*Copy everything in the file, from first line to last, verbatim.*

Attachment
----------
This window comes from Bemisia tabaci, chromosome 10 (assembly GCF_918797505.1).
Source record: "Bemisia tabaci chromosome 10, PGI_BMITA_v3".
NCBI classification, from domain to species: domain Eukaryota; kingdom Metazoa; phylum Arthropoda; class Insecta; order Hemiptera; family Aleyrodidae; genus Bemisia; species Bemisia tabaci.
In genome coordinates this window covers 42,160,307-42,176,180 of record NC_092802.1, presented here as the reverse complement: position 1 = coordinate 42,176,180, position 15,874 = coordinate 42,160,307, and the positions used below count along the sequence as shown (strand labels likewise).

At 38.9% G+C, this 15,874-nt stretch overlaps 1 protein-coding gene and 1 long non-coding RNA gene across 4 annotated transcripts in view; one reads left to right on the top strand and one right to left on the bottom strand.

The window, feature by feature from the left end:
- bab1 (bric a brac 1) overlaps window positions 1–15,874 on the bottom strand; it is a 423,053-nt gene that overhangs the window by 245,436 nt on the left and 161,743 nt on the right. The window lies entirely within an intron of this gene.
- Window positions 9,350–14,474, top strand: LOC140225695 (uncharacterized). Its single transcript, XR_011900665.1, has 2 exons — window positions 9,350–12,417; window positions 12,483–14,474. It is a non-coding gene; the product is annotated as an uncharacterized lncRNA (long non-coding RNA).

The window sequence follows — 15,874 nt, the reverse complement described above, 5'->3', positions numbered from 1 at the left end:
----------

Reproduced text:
This window comes from Bemisia tabaci, chromosome 10 (assembly GCF_918797505.1).
Source record: "Bemisia tabaci chromosome 10, PGI_BMITA_v3".
NCBI classification, from domain to species: domain Eukaryota; kingdom Metazoa; phylum Arthropoda; class Insecta; order Hemiptera; family Aleyrodidae; genus Bemisia; species Bemisia tabaci.
In genome coordinates this window covers 42,160,307-42,176,180 of record NC_092802.1, presented here as the reverse complement: position 1 = coordinate 42,176,180, position 15,874 = coordinate 42,160,307, and the positions used below count along the sequence as shown (strand labels likewise).

At 38.9% G+C, this 15,874-nt stretch overlaps 1 protein-coding gene and 1 long non-coding RNA gene across 4 annotated transcripts in view; one reads left to right on the top strand and one right to left on the bottom strand.

The window, feature by feature from the left end:
- bab1 (bric a brac 1) overlaps window positions 1–15,874 on the bottom strand; it is a 423,053-nt gene that overhangs the window by 245,436 nt on the left and 161,743 nt on the right. The window lies entirely within an intron of this gene.
- Window positions 9,350–14,474, top strand: LOC140225695 (uncharacterized). Its single transcript, XR_011900665.1, has 2 exons — window positions 9,350–12,417; window positions 12,483–14,474. It is a non-coding gene; the product is annotated as an uncharacterized lncRNA (long non-coding RNA).

The window sequence follows — 15,874 nt, the reverse complement described above, 5'->3', positions numbered from 1 at the left end: